Apple Drops In PC Vendor Rankings

Mac shipments fell to fifth place in the fourth quarter, but Apple likely outpaced rivals in profitability.
Based on shipments, Apple fell a notch in the fourth quarter to fifth place in the latest U.S. PC vendor rankings, but the computer maker likely outpaced rivals in profitability.

PC shipments overall in the United States, Apple's largest market, rose 24% year-over-year in the quarter, IDC reported Wednesday. Rival Gartner pegged the increase at 26.5%.

While a double-digit increase is usually seen as good news, the driving force was low-cost systems ranging from as low as $300 to less than $800. That means Windows PC manufacturers were shipping more systems that carry the least amount of profit.

Apple, however, is different. The company's Macs start at $1,000, which places the vendor in the higher end of the PC market. Despite the higher prices, Apple shipped 31% more Macs in the fourth quarter year-to-year, according to IDC. Gartner said Apple shipments grew by 23.3%.

Despite Apple's solid growth, it was far behind Toshiba, which increased shipments by around 71% to replace Apple in the number-four slot. Nevertheless, Apple's profit per machine was probably much higher.

"Apple is in the best position in terms of their profit margin," Gartner analyst Mika Kitagawa told InformationWeek Thursday. "You can 't imagine how much money they're making compared to Toshiba and the other PC vendors. They don't have to lower their price points."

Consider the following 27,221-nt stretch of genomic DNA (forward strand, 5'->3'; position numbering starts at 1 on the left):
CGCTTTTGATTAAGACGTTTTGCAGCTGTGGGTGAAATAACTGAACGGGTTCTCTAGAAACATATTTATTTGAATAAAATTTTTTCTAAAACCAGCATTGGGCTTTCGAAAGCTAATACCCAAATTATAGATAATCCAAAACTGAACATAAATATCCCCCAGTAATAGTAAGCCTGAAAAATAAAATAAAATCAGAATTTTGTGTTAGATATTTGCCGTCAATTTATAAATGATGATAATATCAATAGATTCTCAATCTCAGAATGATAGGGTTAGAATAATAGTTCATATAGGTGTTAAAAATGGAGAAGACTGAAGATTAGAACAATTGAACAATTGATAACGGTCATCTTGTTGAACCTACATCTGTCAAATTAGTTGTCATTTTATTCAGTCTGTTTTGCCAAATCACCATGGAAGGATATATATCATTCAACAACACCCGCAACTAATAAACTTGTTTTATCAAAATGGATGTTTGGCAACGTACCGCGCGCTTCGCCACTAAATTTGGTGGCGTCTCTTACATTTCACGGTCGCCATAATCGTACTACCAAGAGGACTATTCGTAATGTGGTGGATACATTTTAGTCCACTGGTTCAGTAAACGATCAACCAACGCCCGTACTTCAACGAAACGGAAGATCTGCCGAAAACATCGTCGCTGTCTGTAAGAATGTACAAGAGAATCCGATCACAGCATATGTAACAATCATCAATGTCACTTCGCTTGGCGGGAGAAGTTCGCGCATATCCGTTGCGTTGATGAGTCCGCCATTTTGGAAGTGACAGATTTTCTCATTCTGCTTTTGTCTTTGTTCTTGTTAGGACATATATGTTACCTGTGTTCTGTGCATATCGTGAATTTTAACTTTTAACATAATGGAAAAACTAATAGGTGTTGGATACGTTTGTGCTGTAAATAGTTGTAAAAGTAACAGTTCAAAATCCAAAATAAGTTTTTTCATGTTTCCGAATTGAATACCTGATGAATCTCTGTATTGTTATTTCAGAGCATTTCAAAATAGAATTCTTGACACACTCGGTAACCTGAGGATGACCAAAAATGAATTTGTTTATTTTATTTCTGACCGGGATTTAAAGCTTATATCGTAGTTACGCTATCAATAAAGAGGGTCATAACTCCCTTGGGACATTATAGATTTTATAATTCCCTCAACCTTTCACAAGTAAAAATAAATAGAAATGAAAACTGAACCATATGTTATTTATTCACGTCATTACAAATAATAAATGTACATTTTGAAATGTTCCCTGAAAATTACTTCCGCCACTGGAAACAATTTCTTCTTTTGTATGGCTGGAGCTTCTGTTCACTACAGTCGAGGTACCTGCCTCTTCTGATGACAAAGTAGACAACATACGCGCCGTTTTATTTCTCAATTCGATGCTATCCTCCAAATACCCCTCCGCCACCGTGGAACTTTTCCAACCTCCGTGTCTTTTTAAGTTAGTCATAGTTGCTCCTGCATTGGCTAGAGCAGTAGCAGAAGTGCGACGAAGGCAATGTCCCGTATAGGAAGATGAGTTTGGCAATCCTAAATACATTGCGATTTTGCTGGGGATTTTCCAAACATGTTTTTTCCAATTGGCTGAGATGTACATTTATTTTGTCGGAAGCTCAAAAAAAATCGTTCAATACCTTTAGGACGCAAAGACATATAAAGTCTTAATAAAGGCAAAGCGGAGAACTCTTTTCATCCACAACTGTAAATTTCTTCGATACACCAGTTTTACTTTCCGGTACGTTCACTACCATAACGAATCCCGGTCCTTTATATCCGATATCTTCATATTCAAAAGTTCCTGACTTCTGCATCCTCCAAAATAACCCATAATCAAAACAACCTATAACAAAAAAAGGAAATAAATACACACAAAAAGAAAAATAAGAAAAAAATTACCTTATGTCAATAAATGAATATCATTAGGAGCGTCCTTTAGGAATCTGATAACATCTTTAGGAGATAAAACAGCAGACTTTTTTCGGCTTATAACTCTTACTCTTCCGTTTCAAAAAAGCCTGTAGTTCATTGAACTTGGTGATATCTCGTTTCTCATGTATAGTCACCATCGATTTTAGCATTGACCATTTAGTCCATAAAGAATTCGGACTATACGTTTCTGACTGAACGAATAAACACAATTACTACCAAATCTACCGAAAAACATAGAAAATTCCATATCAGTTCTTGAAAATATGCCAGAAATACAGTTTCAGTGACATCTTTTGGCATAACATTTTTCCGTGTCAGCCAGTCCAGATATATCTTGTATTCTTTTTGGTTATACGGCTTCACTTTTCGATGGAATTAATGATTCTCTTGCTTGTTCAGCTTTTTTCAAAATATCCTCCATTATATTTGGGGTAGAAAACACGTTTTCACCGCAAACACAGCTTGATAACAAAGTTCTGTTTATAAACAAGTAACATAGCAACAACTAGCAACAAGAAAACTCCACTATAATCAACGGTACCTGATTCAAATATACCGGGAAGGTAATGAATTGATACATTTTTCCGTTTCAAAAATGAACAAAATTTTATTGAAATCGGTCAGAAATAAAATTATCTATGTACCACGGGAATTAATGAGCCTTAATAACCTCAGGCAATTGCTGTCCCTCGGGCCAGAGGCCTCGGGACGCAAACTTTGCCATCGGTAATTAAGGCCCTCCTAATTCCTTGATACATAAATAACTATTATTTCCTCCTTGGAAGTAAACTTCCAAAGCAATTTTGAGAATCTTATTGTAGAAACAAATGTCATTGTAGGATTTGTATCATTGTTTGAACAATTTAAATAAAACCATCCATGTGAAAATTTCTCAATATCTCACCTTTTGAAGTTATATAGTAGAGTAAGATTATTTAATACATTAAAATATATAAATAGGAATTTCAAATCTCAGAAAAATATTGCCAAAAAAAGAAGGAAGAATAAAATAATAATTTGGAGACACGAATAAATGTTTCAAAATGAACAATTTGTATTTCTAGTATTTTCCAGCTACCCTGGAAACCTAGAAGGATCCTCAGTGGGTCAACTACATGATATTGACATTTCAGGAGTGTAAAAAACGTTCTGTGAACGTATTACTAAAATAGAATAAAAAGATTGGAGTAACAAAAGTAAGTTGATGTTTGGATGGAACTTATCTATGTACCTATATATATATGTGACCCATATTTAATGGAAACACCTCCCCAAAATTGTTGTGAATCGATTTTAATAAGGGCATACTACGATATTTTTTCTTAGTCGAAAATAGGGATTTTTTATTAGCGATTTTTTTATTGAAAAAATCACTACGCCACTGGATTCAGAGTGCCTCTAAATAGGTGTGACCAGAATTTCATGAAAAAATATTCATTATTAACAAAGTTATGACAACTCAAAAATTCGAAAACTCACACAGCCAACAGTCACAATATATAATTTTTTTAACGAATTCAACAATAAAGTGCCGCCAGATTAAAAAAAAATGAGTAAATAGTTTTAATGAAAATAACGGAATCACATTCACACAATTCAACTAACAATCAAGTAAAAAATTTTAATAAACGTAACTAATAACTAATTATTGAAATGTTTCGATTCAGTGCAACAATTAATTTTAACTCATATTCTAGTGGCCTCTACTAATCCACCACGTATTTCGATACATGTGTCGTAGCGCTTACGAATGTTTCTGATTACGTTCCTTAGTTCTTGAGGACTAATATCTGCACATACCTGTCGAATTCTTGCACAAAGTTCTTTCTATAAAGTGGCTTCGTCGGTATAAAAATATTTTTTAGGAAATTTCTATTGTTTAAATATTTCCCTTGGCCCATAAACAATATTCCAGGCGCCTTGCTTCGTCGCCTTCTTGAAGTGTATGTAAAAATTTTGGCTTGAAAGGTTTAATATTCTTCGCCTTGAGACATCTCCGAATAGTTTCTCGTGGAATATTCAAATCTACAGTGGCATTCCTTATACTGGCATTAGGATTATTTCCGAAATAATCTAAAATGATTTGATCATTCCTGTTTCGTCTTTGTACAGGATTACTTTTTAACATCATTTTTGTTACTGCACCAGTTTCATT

In addition, Apple typically does better against other vendors in the third quarter because of the back-to-school season, when Apple gets a boost through higher sales in university student bookstores. In the third quarter, Apple was number four, while Toshiba ranked fifth, according to Gartner and IDC.

Long term, however, all PC makers, including Apple, may find it difficult to convince consumers to pay more. The success of low-cost systems during the global recession has gotten people used to "good-enough" computing. Consumers are less willing to pay more when sub-$700 systems are perfectly capable of playing DVDs and handling all other popular computing tasks.

"There's definitely a tilt toward the bottom here," IDC analyst Jay Chou said.